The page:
A major opportunity for the post-genomic world will be to understand how the genome constructs the brain, and how this process goes awry in disease. The approach we are taking combines the computational procedures of biomedical imaging technologies, such as CT and PET, with high throughput methods to acquire 3D gene expression patterns in the brain. This new technology is called voxelation, and gets its name from the term """"""""voxel,"""""""" which refers to a cubic 3D image volume element. The voxel is the 3D analog of the familiar 2D image element, the pixel. Voxelation entails the direct creation of voxels (cubes) in spatial register with the brain, and application of high throughput gene expression analytic techniques to RNA extracted from the voxels. Imaging algorithms are then employed to reconstruct spatial information in high throughput. Using microarrays, we have obtained low resolution (40 voxel) images of the normal mouse brain for 9,000 genes, giving novel insights into the construction of the brain by the genome. Also using microarrays, we have acquired 2,000 gene, 24 voxel images of coronal hemisections of both normal and Alzheimer's disease human brains at the level of the hippocampus. Our analysis has revealed a common network of co-regulated genes, and allowed identification of putative control regions. In addition, a number of intriguing candidate genes have been found whose level of expression is significantly different between the Alzheimer's and normal hemisections. Finally, singular value decomposition (SVD), a mathematical technique used to provide parsimonious explanations of complex data sets, produced images that distinguished between brain structures, including cortex, caudate and hippocampus. Building on the foundations provided by these studies, voxelation will be employed in two Specific Aims using the mouse. (1.) Using microarrays, low resolution (40 voxel) high throughput (9,000) gene images of the brain will be acquired in four mouse models of human neuropsychiatric disorders: Parkinson's disease, drug addiction, schizophrenia, and dopamine D3 receptor deficiency. (2.) To extend the technology of voxelation, high resolution (300 voxel) moderate throughput (hundreds of gene) images of the mouse brain will be obtained using real-time quantitative RT-PCR. An instrument, the voxelator, has been constructed for semiautomated miniaturized harvesting of the voxels. Images from both Specific Aims 1 and 2 will be validated using classical techniques, such as in situ hybridization. This research promises important new insights into the nexus of genome and brain, in health and disease, and may also provide novel avenues to therapy.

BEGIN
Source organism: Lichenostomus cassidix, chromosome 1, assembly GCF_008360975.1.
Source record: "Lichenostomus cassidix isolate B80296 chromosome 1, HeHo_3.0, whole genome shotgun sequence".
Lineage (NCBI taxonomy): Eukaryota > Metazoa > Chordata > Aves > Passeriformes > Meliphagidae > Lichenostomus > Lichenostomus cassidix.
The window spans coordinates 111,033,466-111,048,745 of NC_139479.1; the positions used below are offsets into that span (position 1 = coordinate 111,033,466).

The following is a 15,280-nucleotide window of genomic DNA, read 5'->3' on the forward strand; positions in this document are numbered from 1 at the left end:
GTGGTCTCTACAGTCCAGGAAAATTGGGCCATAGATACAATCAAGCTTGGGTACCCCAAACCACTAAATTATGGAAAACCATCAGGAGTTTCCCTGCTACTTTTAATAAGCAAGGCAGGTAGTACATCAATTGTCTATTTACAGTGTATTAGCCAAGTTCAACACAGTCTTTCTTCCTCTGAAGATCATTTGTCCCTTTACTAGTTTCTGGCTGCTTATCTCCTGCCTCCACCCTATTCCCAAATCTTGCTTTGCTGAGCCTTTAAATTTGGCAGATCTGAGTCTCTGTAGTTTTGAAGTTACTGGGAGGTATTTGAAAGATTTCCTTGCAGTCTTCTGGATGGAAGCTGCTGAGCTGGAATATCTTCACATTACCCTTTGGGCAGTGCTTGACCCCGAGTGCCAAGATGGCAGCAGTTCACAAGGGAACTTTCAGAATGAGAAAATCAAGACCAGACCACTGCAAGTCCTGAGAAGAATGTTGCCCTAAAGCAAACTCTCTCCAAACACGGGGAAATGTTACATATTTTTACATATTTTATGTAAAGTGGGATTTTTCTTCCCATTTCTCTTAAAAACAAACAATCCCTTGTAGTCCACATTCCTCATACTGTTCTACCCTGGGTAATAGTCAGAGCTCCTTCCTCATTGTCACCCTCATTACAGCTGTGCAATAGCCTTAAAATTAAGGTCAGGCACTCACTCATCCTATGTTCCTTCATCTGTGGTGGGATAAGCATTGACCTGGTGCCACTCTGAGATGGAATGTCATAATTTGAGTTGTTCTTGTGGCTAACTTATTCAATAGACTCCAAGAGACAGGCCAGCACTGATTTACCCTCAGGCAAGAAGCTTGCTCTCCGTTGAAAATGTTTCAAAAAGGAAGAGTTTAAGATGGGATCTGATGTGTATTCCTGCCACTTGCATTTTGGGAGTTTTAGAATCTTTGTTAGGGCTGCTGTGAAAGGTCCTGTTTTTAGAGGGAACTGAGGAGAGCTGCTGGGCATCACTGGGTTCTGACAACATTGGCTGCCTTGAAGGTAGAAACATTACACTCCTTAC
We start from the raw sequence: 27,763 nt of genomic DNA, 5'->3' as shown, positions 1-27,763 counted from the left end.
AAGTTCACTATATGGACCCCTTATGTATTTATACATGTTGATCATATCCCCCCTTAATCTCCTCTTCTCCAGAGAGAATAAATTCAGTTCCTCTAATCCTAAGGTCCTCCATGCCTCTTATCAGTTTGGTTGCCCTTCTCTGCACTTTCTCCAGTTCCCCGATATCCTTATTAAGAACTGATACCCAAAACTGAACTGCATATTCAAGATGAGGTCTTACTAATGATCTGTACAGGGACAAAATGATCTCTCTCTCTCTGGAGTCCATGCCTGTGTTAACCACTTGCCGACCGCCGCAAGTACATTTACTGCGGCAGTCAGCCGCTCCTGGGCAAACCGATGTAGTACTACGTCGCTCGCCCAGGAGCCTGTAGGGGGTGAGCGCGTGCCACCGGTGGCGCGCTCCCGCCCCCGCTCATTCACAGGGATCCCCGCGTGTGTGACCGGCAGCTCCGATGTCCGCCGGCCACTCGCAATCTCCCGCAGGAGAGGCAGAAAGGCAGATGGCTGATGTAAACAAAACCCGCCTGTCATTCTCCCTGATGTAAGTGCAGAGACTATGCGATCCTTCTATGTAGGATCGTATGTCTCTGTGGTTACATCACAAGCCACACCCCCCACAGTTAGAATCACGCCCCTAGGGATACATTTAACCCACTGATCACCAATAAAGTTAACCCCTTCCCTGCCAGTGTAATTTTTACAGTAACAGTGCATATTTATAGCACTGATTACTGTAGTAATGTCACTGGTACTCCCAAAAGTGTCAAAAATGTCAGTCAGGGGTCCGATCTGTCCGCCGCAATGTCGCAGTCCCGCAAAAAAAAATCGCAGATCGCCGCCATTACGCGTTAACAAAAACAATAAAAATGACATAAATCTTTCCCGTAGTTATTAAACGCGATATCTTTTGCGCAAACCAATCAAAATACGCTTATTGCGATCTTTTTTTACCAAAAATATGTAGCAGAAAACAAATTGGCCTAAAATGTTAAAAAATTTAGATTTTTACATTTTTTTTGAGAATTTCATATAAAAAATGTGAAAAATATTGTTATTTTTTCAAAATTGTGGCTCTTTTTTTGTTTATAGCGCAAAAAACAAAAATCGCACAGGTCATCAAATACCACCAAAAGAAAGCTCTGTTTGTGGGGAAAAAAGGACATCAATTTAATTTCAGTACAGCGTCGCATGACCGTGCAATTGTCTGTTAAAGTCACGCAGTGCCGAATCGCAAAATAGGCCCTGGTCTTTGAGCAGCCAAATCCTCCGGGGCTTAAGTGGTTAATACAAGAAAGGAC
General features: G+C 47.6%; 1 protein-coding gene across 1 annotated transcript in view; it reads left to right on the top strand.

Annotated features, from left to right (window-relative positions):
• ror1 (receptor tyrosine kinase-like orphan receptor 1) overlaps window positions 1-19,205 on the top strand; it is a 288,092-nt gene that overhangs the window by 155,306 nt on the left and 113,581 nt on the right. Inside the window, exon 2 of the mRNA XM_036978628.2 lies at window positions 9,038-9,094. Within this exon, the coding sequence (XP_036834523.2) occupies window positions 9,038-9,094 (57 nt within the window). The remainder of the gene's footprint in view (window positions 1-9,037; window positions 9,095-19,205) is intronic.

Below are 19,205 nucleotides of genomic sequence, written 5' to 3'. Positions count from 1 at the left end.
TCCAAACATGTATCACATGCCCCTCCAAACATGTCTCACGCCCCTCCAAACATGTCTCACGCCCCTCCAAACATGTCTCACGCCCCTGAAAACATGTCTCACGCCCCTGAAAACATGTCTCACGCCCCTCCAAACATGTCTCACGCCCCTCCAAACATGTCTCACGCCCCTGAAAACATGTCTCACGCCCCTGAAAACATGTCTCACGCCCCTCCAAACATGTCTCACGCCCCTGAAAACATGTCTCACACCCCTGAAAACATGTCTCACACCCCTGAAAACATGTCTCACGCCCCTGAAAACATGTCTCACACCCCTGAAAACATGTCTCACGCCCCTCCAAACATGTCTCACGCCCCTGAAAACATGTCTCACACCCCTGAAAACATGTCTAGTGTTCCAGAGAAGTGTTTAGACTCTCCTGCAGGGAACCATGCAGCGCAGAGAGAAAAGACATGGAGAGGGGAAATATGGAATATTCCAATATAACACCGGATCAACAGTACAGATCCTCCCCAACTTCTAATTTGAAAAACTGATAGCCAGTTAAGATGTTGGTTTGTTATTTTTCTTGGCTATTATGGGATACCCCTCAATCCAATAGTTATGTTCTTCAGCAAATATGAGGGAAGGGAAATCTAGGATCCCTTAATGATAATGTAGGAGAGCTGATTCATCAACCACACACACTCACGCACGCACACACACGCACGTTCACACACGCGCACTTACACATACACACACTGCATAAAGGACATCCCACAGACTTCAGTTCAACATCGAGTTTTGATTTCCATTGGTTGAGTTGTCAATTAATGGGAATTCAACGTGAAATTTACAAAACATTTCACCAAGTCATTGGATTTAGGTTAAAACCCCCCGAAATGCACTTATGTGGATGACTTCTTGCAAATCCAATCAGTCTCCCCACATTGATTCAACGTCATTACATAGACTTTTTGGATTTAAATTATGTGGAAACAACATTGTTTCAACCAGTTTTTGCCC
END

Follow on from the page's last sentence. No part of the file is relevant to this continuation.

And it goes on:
National Institute of Health (NIH)
National Institute on Drug Abuse (NIDA)
Research Project (R01)
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Molecular, Cellular and Developmental Neurosciences 2 (MDCN)
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Satterlee, John S
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University of California Los Angeles
Schools of Medicine
Los Angeles
United States
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